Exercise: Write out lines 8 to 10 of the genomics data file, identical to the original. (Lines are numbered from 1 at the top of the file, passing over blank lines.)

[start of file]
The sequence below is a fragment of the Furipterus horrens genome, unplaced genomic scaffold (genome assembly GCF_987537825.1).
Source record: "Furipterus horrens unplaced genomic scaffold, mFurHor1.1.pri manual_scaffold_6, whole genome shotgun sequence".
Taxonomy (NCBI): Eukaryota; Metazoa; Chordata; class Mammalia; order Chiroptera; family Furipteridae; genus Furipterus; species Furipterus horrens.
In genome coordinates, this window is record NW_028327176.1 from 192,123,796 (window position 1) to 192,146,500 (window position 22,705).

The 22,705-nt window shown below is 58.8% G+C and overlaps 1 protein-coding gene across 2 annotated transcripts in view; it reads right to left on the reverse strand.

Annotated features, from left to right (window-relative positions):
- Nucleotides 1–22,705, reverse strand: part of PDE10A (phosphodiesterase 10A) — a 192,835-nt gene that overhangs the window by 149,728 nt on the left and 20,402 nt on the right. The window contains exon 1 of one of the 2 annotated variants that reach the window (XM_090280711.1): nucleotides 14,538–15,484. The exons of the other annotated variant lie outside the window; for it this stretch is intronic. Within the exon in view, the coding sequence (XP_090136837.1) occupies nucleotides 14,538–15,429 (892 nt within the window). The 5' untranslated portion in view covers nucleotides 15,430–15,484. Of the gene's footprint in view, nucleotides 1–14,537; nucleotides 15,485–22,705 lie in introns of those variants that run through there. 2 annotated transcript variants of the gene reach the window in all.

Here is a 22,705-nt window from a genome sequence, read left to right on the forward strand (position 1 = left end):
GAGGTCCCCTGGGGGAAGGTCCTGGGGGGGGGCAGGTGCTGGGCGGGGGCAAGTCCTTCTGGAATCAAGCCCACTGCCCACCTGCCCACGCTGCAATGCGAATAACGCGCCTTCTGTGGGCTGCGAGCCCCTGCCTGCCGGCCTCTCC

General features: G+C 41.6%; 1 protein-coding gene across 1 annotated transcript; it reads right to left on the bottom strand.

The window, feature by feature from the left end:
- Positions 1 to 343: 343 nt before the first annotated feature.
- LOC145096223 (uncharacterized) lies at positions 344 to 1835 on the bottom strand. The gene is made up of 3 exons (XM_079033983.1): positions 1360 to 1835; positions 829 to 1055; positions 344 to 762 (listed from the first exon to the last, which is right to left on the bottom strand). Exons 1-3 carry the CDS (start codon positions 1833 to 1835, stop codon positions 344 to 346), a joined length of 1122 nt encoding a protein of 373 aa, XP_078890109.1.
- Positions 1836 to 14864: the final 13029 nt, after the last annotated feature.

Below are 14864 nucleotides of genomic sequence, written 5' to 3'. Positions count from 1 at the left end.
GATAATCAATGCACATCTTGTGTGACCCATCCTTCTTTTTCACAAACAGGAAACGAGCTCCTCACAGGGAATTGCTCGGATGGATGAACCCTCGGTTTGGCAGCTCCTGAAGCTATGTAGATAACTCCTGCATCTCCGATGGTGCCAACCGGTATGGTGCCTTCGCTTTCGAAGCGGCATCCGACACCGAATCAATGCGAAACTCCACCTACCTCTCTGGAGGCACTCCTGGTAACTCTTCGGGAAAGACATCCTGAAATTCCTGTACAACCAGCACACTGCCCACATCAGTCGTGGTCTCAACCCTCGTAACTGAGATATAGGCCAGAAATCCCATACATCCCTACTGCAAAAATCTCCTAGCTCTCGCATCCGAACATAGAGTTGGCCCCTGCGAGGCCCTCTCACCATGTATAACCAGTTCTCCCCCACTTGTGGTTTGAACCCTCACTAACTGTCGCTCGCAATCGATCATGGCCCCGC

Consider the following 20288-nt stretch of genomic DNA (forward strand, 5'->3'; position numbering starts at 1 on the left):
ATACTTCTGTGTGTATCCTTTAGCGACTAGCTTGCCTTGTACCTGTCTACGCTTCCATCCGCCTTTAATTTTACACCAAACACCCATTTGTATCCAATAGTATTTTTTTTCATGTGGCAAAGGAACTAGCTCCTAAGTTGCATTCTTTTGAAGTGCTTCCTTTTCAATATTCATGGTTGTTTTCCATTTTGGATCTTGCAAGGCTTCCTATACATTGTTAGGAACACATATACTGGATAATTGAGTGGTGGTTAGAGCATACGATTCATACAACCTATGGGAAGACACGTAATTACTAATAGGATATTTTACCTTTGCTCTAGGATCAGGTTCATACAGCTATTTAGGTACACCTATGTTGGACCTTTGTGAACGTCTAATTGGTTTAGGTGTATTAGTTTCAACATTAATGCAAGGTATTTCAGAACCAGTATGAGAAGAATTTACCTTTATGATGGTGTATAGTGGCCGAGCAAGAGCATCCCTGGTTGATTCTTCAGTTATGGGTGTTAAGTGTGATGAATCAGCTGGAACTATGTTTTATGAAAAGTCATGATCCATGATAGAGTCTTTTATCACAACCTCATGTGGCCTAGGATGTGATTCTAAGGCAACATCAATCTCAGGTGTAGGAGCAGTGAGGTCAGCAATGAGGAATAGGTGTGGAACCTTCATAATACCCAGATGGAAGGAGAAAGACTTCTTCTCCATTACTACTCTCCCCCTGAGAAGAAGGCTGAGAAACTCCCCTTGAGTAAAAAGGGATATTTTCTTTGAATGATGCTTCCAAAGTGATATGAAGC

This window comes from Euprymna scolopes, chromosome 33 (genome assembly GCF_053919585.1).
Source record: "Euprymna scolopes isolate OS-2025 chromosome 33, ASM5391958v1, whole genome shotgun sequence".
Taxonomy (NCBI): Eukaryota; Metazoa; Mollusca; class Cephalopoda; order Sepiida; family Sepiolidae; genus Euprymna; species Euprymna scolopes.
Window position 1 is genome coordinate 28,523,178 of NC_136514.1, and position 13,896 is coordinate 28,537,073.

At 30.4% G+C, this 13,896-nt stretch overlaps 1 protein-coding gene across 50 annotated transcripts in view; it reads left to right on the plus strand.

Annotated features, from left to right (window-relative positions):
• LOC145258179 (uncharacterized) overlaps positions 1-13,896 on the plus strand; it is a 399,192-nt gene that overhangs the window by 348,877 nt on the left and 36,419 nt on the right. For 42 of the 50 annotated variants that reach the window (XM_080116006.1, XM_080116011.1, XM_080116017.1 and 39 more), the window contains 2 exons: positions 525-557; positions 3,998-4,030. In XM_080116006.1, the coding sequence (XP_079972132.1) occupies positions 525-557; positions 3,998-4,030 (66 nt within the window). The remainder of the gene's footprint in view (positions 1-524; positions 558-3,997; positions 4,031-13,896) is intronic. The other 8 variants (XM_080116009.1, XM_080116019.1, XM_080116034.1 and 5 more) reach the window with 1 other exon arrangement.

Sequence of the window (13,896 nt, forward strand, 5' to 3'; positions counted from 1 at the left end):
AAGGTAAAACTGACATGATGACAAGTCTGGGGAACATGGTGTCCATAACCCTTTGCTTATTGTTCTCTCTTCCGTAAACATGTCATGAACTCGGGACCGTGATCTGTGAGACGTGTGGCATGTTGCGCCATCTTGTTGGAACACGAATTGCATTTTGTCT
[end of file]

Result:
Here is a 22,705-nt window from a genome sequence, read left to right on the forward strand (position 1 = left end):
GAGGTCCCCTGGGGGAAGGTCCTGGGGGGGGGCAGGTGCTGGGCGGGGGCAAGTCCTTCTGGAATCAAGCCCACTGCCCACCTGCCCACGCTGCAATGCGAATAACGCGCCTTCTGTGGGCTGCGAGCCCCTGCCTGCCGGCCTCTCC

General features: G+C 41.6%; 1 protein-coding gene across 1 annotated transcript; it reads right to left on the bottom strand.